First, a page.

The highlight was only the group of stations with very low vulnerability (Ana Rosa, Barra Funda, Consolação, Paraíso, Vila Madalena, Adolfo Pinheiro and Santo Amaro) which presented only one type of healthy food: mineral water.
According to the researcher, there is no control over what will be sold at each of the commercial points; food issues are not taken into account in the concession criteria, and it is up to the merchant to decide the products offered. Due to their low prices, less perishability and popularity among the public, ultra-processed foods are chosen to be part of the showcases.
::Understand why ultra-processed foods should not be on your menu::
“With these data, it is interesting that the government thinks about formulations of interventions, to change this scenario through public policies, seeing public health also in the context of public transport”, he completes.
Currently, in her doctoral research, Jessica continues the research and seeks to identify and analyze ideas about possible regulatory interventions aimed at the food environment of Metro stations in the city of São Paulo. This is done through users, representatives of civil society organizations and representatives of the state government of São Paulo.
right and access
“The offer of food in the Metrô is a secondary service, where the primary one is transport. But once there is this food proposal, it should be in a safe way and that also guarantees the rights and respects the autonomy of the users. It is a public space, administered by the government of the State of São Paulo, which increases the importance of the study.”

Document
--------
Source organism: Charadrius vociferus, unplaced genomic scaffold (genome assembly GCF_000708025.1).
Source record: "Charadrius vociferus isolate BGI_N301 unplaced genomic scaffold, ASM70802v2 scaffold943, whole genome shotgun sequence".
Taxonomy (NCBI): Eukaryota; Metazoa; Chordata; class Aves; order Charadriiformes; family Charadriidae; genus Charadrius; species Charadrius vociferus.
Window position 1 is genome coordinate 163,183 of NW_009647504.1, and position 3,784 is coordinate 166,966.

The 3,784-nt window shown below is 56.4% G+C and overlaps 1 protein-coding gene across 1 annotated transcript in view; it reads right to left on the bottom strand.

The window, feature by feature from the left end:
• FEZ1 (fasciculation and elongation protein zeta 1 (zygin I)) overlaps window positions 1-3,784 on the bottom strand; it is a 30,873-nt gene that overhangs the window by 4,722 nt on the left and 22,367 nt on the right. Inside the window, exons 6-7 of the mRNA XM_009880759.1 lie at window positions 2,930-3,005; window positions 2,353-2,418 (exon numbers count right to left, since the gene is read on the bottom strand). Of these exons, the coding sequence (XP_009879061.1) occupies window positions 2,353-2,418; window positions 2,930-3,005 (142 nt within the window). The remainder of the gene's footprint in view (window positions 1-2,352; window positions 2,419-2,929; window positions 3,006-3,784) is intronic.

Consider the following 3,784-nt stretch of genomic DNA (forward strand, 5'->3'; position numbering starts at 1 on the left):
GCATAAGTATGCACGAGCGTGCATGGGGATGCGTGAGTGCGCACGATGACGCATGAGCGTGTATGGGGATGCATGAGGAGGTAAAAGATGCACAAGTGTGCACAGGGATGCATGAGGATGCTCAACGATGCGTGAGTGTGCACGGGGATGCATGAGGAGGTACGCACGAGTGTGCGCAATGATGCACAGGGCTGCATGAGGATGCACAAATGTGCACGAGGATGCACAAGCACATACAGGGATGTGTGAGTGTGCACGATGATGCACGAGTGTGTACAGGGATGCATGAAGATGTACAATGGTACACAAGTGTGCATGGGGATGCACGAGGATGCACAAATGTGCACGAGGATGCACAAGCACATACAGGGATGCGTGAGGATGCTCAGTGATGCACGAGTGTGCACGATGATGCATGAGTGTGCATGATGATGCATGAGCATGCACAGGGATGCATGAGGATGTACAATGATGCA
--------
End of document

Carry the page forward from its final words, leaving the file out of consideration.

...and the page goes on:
Constitutional Amendment No. 64 includes food as a social right, contained in article 6 of the Federal Constitution of 1988; this right is guaranteed by Food and Nutritional Security (SAN), in accordance with Law No. 11.346, of September 15, 2006. In practice, the researcher explains that the State is not only responsible for promoting access to food, but access quality food for the population. When one thinks about promoting public health, there are the impacts of food environments on food, while food consumption also takes place outside the home: in other spaces of daily life – including on the way to these destinations.
“The offer of food in the Metrô is a secondary service, where the primary one is transport. But once there is this food proposal, it should be in a safe way and that also guarantees the rights and respects the users’ autonomy”, says Jessica. She emphasizes that this is a public space, administered by the government of the State of São Paulo, which increases the importance of the study.
The article was published in Revista Ciência & Saúde Coletiva and is available on the SciELO platform. The article is also authored by researchers Mariana Tarricone Garcia, Daniela Silva Canella, Iara da Rocha Louzada and Cláudia Maria Bógus, from the Research Group on Health Promotion and Food and Nutritional Security, at the Faculty of Public Health (FSP) at USP .
*Guilherme Gama is a reporter for Jornal da USP